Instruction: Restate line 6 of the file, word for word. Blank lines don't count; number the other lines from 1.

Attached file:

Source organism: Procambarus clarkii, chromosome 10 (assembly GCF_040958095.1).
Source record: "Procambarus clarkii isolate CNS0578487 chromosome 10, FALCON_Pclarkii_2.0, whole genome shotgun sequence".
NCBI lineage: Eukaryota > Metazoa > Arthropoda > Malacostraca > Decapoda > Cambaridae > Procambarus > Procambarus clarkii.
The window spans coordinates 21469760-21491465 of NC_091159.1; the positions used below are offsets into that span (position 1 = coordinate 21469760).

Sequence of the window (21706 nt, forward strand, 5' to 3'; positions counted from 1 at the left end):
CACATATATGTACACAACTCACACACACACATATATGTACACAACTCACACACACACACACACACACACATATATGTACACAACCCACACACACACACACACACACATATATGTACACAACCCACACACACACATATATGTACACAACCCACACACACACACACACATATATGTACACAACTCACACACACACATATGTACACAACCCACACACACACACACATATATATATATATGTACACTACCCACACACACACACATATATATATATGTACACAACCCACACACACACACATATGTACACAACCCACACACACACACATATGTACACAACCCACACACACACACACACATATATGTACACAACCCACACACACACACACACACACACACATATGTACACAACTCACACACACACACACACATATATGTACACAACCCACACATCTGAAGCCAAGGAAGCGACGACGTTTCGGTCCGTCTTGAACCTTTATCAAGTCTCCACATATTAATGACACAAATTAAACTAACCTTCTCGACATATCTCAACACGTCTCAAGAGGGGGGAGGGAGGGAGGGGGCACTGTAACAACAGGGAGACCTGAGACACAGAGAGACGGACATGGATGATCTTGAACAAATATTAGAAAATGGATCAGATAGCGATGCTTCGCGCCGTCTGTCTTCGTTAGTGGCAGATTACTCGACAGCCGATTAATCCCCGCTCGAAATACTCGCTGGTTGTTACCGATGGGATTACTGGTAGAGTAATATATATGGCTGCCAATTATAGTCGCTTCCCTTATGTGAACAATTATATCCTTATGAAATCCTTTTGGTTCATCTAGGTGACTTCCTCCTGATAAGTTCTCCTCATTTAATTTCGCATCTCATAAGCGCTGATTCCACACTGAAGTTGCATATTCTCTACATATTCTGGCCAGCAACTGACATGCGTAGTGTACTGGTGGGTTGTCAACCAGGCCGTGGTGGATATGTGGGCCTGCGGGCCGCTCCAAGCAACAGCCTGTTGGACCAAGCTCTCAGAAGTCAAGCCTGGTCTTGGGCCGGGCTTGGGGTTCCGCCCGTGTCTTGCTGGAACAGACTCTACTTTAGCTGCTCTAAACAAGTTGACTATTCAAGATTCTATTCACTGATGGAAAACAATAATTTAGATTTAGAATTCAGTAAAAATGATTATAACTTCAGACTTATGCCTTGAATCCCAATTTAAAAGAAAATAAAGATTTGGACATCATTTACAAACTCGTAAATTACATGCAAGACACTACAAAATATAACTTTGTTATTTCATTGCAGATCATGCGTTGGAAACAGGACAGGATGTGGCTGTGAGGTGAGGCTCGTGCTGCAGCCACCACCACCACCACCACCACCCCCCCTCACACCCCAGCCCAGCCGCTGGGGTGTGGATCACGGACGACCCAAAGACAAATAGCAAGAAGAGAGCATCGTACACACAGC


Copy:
CACATATATGTACACAACTCACACACACACATATATGTACACAACTCACACACACACACACACACACACATATATGTACACAACCCACACACACACACACACACACATATATGTACACAACCCACACACACACATATATGTACACAACCCACACACACACACACACATATATGTACACAACTCACACACACACATATGTACACAACCCACACACACACACACATATATATATATATGTACACTACCCACACACACACACATATATATATATGTACACAACCCACACACACACACATATGTACACAACCCACACACACACACATATGTACACAACCCACACACACACACACACATATATGTACACAACCCACACACACACACACACACACACACATATGTACACAACTCACACACACACACACACATATATGTACACAACCCACACATCTGAAGCCAAGGAAGCGACGACGTTTCGGTCCGTCTTGAACCTTTATCAAGTCTCCACATATTAATGACACAAATTAAACTAACCTTCTCGACATATCTCAACACGTCTCAAGAGGGGGGAGGGAGGGAGGGGGCACTGTAACAACAGGGAGACCTGAGACACAGAGAGACGGACATGGATGATCTTGAACAAATATTAGAAAATGGATCAGATAGCGATGCTTCGCGCCGTCTGTCTTCGTTAGTGGCAGATTACTCGACAGCCGATTAATCCCCGCTCGAAATACTCGCTGGTTGTTACCGATGGGATTACTGGTAGAGTAATATATATGGCTGCCAATTATAGTCGCTTCCCTTATGTGAACAATTATATCCTTATGAAATCCTTTTGGTTCATCTAGGTGACTTCCTCCTGATAAGTTCTCCTCATTTAATTTCGCATCTCATAAGCGCTGATTCCACACTGAAGTTGCATATTCTCTACATATTCTGGCCAGCAACTGACATGCGTAGTGTACTGGTGGGTTGTCAACCAGGCCGTGGTGGATATGTGGGCCTGCGGGCCGCTCCAAGCAACAGCCTGTTGGACCAAGCTCTCAGAAGTCAAGCCTGGTCTTGGGCCGGGCTTGGGGTTCCGCCCGTGTCTTGCTGGAACAGACTCTACTTTAGCTGCTCTAAACAAGTTGACTATTCAAGATTCTATTCACTGATGGAAAACAATAATTTAGATTTAGAATTCAGTAAAAATGATTATAACTTCAGACTTATGCCTTGAATCCCAATTTAAAAGAAAATAAAGATTTGGACATCATTTACAAACTCGTAAATTACATGCAAGACACTACAAAATATAACTTTGTTATTTCATTGCAGATCATGCGTTGGAAACAGGACAGGATGTGGCTGTGAGGTGAGGCTCGTGCTGCAGCCACCACCACCACCACCACCACCCCCCCTCACACCCCAGCCCAGCCGCTGGGGTGTGGATCACGGACGACCCAAAGACAAATAGCAAGAAGAGAGCATCGTACACACAGC